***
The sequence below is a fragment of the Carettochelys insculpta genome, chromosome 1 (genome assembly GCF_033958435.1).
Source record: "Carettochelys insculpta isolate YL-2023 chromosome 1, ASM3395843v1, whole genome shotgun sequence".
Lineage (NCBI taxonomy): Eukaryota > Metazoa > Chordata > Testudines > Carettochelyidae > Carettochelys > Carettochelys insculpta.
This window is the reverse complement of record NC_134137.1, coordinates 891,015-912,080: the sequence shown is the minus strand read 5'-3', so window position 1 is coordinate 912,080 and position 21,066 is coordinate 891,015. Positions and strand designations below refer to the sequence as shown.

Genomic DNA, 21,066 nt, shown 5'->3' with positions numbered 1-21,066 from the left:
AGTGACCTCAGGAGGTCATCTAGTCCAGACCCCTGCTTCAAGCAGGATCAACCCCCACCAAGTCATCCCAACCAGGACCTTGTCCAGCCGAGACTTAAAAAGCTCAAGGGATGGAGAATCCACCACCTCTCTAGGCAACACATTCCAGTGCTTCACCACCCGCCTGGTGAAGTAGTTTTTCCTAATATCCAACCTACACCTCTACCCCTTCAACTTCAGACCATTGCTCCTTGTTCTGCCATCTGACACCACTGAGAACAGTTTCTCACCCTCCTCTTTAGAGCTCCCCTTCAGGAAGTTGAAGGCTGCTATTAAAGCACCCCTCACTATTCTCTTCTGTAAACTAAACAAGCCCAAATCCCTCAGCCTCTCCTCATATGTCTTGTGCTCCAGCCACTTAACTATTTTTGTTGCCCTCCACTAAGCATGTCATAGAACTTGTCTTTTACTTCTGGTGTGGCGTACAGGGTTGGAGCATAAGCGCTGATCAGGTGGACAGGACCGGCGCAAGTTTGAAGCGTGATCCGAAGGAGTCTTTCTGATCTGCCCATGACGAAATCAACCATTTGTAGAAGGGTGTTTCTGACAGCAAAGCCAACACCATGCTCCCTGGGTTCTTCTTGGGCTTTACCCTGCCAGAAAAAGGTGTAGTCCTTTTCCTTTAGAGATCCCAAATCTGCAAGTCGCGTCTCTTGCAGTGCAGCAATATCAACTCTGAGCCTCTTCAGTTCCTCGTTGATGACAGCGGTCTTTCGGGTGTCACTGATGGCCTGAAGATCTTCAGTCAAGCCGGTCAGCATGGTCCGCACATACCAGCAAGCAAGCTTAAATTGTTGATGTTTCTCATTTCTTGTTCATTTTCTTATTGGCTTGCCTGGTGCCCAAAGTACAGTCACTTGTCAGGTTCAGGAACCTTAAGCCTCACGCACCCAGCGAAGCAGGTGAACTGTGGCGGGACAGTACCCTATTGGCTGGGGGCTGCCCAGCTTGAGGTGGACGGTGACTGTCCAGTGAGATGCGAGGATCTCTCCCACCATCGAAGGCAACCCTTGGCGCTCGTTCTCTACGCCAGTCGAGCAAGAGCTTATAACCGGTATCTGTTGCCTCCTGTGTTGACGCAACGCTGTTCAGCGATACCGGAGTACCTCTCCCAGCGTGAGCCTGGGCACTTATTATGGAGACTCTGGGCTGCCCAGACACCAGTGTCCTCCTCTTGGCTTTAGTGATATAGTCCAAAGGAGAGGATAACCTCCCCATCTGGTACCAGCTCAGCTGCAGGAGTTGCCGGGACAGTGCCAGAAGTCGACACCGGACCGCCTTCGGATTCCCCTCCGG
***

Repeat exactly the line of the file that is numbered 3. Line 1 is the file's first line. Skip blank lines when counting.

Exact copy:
Lineage (NCBI taxonomy): Eukaryota > Metazoa > Chordata > Testudines > Carettochelyidae > Carettochelys > Carettochelys insculpta.